Volume III. Estimating Benefits of Reducing Community Low-Level Ozone Exposure: A Feasibility Study. The purpose of this feasibility study is to show how to effectively pursue research into measuring the benefits of reduced minor symptomatic discomforts associated with ozone exposure. New benefit estimates are not provided here, although some existing estimates are applied. Instead, attention is directed to showing how an appropriate research methodology can be implement using a sample drawn from the participants in previous studies of chronic obstructive respiratory disease conducted in the Los Angeles area. (Authors: Gerking, Shelby D.; Coulson, Anne; Schulze, William D.; Tashkin, Donald; Anderson, Donald; Dickie, Mark; Brookshire, David S.)

Volume IV.  Valuing Safety: Two Approaches. Reports on the results of a 1984 national mail survey which collected information on individual perceptions of respondents' job-related risks of death, willingness-to-pay and willingness-to-accept measures for hypothetical changes in these risks, and socio-economic data needed for estimating a hedonic wage equation. The goal was to directly compare hedonic and contingent valuation approaches to estimating the marginal value of safety. Information was obtained from each respondent which rendered two separate marginal value of safety estimates: one from an estimated hedonic wage-risk equation and another through a contingent valuation process. The results suggest that the two approaches render mean values of the marginal value of safety which are quite similar. The report also includes an extensive summary of marginal value of safety estimates and theory as well as a bibliography. (Authors: Gegax, Doug; Gerking, Shelby D.; Schulze, William D.; Anderson, Donald).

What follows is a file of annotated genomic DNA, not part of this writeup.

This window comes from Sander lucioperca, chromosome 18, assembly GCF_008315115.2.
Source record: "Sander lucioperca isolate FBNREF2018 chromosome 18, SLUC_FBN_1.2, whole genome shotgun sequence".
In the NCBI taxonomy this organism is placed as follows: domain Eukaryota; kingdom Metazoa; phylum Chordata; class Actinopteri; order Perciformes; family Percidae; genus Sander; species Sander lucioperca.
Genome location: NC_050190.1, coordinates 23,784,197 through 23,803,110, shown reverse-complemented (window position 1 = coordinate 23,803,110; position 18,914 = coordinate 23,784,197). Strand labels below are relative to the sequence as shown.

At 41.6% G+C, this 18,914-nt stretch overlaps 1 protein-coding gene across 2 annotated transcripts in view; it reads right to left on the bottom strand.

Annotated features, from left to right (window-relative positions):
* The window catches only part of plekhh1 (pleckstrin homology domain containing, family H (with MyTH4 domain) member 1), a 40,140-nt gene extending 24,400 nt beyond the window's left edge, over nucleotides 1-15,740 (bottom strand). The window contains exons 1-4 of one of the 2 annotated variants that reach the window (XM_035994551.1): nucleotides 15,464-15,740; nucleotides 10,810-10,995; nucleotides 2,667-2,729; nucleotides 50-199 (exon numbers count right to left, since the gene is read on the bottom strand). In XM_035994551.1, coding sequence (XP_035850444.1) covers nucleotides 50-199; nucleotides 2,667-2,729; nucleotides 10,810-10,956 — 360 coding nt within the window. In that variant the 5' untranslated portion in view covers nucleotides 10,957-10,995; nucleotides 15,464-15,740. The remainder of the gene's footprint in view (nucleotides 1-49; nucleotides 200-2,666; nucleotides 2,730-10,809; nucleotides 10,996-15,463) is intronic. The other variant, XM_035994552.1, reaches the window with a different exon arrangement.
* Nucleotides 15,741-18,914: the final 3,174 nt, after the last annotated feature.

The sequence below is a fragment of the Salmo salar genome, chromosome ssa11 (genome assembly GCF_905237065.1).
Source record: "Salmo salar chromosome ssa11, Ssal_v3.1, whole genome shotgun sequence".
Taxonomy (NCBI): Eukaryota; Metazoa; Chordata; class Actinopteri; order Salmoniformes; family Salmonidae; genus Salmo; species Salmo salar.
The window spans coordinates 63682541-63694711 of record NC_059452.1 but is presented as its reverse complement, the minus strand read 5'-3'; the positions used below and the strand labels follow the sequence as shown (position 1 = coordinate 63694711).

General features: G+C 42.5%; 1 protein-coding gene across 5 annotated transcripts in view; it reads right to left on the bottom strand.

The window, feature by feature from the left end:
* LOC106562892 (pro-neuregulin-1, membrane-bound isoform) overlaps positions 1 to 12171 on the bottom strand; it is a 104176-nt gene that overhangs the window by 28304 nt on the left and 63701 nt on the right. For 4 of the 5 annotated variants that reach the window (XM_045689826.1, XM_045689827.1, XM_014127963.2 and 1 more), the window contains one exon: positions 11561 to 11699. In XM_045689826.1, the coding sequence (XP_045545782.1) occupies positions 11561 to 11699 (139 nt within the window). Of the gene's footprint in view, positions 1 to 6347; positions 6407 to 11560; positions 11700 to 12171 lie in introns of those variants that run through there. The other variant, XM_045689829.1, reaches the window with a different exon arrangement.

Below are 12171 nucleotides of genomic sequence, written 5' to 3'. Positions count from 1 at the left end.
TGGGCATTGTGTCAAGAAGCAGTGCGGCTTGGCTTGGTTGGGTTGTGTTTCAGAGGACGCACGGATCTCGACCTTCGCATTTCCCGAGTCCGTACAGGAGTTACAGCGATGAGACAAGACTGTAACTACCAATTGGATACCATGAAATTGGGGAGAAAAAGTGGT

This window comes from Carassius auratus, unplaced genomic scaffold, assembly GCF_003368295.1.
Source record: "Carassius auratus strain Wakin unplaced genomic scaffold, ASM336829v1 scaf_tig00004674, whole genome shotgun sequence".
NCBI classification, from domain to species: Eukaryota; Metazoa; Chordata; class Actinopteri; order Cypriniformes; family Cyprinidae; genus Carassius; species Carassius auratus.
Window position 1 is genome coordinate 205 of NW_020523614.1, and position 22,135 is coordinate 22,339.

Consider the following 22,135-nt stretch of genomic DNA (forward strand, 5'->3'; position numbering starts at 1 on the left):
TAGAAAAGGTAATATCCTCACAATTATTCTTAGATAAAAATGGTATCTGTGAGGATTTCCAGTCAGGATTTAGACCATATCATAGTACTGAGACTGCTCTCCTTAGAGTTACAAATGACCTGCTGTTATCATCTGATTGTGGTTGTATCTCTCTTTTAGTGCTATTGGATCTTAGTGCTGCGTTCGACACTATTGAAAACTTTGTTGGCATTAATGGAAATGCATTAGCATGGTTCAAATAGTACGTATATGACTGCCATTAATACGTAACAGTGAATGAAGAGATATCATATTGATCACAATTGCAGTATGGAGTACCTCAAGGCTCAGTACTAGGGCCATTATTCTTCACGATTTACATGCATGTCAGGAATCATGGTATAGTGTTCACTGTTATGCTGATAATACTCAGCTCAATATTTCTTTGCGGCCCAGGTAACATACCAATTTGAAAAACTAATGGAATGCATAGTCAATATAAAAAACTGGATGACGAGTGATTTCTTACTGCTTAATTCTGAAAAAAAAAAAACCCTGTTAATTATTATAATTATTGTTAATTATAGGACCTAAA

Volume V: Health and Aesthetic Impacts of Air Pollution on Property Values in the San Francisco Bay and Los Angeles Areas.  Objective of report is to estimate a hedonic housing value equation which includes separate estimates for the health and aesthetic components of air quality.  Aesthetic qualities are measured using information on visual range (visibility) and health qualities are captures with information on ozone concentrations.  (Authors: Murdoch, James; Thayer, James)

This paper is part of the  Environmental Economics Research Inventory.